Student Experiences Learning with Technology in the Pandemic

Least Effective Use of Technology

Every bad student experience with technology is bad in its own way. Students' worst technology experiences in their courses last fall were all over the place but generally fall into one of three very broad categories: (1) explicit technology issues, (2) attempts to use technology that failed, and (3) poor pedagogical choices and course management practices. The explicit technology issues include such things as:

A second set of negative experiences are the product of instructors' attempts to use technology that falls short of the mark. These include but are not limited to things such as:

  • The use of unofficial platforms and too many external applications or sites
  • A lack of instruction, guidance, and/or support for activities such as breakout rooms, discussion boards, and collaborative assignments
  • The administration, proctoring, and collection of exams and other assessments1 
  • Not planning for the technology limitations to teach certain subjects (e.g., music, dance, wet labs), to accommodate disabilities, or to meet the learning needs of all students

Finally, students' learning experiences were undermined in myriad ways by poor decisions in the delivery and management of courses. On the pedagogical side, students complained of long lectures with massive slides decks, a lack of instructor engagement, little to no technological support, unsatisfactory communication with students and feedback on assigned work, assignments with little scaffolding or connections to learning outcomes, a lack of or underdeveloped class plans and agendas, and generally trying to replicate face-to-face experiences in online learning environments. The problems students had with aspects of course management should serve as an object lesson in things not to put students through, especially in a pandemic:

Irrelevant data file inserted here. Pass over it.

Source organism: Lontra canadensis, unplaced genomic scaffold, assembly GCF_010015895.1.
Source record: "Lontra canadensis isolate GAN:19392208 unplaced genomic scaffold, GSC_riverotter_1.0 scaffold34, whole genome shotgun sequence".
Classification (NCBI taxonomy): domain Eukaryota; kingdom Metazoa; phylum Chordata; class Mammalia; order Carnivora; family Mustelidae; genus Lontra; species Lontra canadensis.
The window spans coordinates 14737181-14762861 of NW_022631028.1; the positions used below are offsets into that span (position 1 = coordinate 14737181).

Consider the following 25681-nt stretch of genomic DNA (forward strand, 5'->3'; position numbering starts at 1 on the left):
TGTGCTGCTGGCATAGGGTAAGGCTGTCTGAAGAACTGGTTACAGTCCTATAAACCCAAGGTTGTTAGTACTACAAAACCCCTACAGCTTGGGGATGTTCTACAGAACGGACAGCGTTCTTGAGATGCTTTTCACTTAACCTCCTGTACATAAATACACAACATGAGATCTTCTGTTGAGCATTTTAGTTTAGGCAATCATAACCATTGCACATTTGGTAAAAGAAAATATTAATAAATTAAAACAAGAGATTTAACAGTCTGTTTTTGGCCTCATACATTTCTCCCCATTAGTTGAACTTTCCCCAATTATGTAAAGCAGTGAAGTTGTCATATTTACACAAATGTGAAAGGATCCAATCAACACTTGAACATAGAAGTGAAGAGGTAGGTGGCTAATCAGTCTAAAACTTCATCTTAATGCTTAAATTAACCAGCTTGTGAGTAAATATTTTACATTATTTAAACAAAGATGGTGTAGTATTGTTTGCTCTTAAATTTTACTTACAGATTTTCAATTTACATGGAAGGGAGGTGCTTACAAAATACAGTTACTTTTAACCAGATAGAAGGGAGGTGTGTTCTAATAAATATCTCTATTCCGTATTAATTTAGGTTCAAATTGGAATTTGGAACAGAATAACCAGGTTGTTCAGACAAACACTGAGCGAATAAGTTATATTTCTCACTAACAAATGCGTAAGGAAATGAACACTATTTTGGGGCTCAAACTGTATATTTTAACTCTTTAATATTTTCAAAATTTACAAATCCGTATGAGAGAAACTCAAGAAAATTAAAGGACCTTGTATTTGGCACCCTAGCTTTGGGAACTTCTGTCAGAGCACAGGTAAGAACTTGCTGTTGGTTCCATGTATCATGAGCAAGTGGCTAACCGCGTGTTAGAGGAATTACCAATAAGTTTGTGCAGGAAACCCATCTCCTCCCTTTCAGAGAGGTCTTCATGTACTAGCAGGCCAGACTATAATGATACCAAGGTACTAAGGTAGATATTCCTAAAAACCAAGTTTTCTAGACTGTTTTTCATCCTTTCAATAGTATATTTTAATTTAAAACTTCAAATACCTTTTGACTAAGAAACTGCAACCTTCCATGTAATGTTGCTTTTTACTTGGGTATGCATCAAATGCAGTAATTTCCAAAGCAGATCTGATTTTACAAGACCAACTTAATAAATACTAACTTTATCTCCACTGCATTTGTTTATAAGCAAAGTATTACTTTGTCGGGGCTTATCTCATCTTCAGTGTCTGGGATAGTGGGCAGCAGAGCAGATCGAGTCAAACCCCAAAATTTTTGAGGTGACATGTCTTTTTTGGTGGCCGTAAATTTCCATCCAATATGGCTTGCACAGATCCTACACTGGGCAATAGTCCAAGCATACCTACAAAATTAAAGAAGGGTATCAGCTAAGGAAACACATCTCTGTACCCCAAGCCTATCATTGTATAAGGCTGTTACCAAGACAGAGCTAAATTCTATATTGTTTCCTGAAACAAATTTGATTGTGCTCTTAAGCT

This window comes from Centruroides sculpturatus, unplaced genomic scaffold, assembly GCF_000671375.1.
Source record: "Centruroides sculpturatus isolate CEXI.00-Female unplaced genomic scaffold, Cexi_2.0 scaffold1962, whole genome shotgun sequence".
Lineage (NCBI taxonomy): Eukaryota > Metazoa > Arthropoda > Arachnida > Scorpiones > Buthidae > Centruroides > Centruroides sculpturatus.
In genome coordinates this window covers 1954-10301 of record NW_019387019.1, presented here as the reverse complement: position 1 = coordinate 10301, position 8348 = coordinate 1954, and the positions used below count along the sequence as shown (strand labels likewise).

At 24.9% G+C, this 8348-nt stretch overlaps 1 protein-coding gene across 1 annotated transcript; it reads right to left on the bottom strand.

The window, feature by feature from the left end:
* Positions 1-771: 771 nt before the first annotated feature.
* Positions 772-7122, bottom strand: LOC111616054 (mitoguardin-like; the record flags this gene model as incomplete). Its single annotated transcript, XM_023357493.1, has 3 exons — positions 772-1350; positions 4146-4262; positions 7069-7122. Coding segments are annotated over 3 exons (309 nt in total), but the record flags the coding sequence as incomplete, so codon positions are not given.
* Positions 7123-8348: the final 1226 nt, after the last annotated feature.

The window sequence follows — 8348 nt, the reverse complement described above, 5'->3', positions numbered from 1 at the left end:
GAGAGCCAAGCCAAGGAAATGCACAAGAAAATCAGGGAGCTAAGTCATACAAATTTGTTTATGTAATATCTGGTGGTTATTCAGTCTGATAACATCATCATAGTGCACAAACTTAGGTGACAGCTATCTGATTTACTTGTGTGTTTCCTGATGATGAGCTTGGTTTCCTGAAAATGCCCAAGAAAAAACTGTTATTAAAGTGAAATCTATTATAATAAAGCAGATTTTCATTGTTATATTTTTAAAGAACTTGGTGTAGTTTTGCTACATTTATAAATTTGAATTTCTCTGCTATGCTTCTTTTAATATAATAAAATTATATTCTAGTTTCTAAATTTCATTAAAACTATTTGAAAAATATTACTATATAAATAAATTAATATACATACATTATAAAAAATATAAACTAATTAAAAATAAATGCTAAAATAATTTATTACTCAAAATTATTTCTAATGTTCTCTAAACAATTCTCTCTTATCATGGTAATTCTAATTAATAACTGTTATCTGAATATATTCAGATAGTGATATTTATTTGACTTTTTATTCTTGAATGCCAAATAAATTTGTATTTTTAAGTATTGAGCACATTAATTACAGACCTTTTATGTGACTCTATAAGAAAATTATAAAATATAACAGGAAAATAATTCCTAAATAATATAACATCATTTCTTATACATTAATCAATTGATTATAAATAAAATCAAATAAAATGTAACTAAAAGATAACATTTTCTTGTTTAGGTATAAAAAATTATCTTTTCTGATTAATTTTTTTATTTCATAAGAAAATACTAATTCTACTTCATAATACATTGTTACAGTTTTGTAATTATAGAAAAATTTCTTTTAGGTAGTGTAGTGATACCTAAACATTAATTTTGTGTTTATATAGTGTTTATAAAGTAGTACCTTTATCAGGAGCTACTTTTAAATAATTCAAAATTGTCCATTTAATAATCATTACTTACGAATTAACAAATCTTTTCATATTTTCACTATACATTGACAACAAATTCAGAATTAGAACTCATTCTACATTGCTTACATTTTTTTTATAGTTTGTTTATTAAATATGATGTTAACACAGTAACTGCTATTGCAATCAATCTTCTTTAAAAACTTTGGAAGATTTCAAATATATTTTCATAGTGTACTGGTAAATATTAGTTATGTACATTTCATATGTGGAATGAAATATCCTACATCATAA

• Instituting camera-on policies
  • Telling students that tech issues, including internet access and connectivity, are not acceptable excuses for late work or absences
  • Ghosting students who attempt to contact via email
  • Imposing strict deadlines with severe penalties for late work
  • Failing to maintain the pages in the LMS for the online course
  • Refusing to accommodate and/or belittling students with disabilities
  • Creating Byzantine processes and picayune rules for the completion and submission of assignments
"I hate that this instructor doesn't really understand the problems technology can have happen. I heard a lot of stories of people getting points off for attendance because of campus connectivity issues."
Male student, age 20
"The proctored exams are horrible. I have to log in to [the application], then it scans my computer, and it opens the test, which starts the timer, then it asks me to scan my room/area where I am and it asks for my license or a picture ID. This is NOT right that this is being done while the timer is going for my tests. I did not finish a test because of messing with [the application] and I could not get it to load right the first go around. I was so flustered when I finally got to start my test that my concentration was not there. Not right as a student, and not what I pay for."
Female student, age 44


  1. For more on the use of proctoring applications in higher education, see Royce Kimmons and George Veletsianos, "Proctoring Software in Higher Ed: Prevalence and Patterns," EDUCAUSE Review, February 23, 2021. ↩︎